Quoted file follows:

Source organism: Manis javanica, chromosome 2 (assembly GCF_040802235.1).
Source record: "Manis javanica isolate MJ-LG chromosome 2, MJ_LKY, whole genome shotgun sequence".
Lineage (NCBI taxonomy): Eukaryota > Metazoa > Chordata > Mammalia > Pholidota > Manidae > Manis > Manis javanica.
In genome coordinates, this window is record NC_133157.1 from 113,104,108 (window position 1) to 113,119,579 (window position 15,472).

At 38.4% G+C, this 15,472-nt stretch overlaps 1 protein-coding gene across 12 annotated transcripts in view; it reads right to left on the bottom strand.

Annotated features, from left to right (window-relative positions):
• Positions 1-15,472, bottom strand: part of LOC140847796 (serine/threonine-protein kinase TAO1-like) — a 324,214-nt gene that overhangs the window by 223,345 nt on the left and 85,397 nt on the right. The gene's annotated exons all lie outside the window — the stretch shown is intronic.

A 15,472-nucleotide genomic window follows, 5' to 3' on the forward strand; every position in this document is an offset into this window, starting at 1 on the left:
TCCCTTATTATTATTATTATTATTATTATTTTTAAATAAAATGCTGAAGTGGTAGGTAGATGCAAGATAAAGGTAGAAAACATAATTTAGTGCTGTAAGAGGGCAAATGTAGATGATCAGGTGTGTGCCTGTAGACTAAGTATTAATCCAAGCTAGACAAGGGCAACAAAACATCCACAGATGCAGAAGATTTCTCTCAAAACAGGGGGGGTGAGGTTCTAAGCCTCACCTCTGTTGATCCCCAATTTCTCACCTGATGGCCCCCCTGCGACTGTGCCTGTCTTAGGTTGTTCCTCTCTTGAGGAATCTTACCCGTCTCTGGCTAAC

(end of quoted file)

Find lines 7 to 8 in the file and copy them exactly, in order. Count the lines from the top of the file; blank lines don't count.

• Positions 1-15,472, bottom strand: part of LOC140847796 (serine/threonine-protein kinase TAO1-like) — a 324,214-nt gene that overhangs the window by 223,345 nt on the left and 85,397 nt on the right. The gene's annotated exons all lie outside the window — the stretch shown is intronic.

A 15,472-nucleotide genomic window follows, 5' to 3' on the forward strand; every position in this document is an offset into this window, starting at 1 on the left: